The trustees of the California State University system have decided against putting an end to a controversial San Diego State University exchange program that allowed students to travel to Turkish-occupied parts of Cyprus, the Los Angeles Times reported today.

Opponents of the program, in particular influential Greek Americans, had condemned the university system for what they saw support for an illegitimate government.

From the story:

Last month, a committee of Cal State trustees that had examined the controversy declined to end the program and instead asked system Chancellor Charles B. Reed to develop new rules for study abroad. On Wednesday, the full board of trustees, meeting at system headquarters in Long Beach, concurred.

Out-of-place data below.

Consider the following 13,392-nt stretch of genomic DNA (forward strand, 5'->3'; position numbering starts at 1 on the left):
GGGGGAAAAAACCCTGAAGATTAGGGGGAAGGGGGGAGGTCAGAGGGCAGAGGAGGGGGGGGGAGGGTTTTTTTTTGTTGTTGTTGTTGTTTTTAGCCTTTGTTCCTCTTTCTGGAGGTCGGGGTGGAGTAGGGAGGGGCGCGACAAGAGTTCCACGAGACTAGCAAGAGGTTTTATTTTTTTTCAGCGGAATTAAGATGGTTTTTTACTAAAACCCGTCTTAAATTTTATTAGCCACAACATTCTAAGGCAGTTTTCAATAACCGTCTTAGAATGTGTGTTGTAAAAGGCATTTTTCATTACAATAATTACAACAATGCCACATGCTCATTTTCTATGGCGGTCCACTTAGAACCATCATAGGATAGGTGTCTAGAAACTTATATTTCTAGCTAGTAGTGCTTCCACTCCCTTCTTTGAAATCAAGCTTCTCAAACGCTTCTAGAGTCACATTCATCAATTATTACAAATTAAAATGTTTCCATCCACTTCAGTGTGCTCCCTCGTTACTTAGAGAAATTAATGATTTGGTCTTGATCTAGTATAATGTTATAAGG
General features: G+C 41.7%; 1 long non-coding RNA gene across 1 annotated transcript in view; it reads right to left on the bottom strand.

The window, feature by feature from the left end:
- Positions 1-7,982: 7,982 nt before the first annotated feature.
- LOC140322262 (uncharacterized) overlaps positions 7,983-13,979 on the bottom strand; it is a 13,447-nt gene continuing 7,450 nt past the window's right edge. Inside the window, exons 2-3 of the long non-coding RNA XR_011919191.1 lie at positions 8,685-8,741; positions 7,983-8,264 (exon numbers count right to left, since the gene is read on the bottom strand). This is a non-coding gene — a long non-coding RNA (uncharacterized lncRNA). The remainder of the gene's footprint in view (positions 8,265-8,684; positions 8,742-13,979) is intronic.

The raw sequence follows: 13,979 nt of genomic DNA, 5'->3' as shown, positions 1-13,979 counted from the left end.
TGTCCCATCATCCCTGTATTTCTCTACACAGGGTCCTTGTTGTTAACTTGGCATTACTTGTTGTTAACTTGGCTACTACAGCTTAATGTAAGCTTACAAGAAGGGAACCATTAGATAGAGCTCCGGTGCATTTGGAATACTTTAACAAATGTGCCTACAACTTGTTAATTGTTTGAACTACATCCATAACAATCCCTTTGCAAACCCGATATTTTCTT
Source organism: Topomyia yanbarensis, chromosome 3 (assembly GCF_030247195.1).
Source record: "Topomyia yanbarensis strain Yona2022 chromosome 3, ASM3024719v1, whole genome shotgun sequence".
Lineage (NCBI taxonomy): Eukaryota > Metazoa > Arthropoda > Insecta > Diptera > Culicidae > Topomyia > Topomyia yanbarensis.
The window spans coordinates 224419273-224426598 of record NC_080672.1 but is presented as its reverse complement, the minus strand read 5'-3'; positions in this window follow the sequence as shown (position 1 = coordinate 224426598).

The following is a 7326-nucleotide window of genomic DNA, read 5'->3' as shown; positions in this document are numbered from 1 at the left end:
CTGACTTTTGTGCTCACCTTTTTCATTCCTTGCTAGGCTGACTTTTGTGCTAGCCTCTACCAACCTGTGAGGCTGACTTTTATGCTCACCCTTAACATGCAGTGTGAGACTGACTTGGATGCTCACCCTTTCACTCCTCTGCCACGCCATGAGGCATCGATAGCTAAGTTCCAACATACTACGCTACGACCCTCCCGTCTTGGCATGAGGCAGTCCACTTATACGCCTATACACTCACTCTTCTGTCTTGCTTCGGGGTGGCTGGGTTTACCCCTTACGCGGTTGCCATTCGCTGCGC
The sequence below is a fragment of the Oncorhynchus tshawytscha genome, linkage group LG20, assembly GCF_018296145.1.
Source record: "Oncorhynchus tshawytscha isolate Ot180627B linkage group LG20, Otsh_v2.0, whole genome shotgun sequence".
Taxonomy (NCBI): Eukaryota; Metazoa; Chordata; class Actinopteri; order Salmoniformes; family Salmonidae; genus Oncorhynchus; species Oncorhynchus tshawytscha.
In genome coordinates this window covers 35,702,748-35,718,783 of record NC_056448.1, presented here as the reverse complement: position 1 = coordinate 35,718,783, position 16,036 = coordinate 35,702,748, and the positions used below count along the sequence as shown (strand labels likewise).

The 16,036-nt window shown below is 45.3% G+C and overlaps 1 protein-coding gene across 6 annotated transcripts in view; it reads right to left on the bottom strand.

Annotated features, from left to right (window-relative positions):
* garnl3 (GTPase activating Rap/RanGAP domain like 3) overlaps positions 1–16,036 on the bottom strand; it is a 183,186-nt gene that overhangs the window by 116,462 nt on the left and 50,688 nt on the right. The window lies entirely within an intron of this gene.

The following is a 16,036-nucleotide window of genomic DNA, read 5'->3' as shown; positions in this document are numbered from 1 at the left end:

Reed last week issued guidelines that prohibited classes from being held in a country with a State Department travel warning, unless excepted by the chancellor, and required that students be informed in advance about health, safety or political restrictions.

Some critics have argued that allowing politically appointed trustees to step in would have compromised the culture of academic freedom.


Leave a comment

We expect all commenters to be constructive and civil. We reserve the right to delete comments without explanation. You are welcome to flag comments to us. You are welcome to submit an opinion piece for our editors to review.

Your email address will not be published. Required fields are marked *

This site uses Akismet to reduce spam. Learn how your comment data is processed.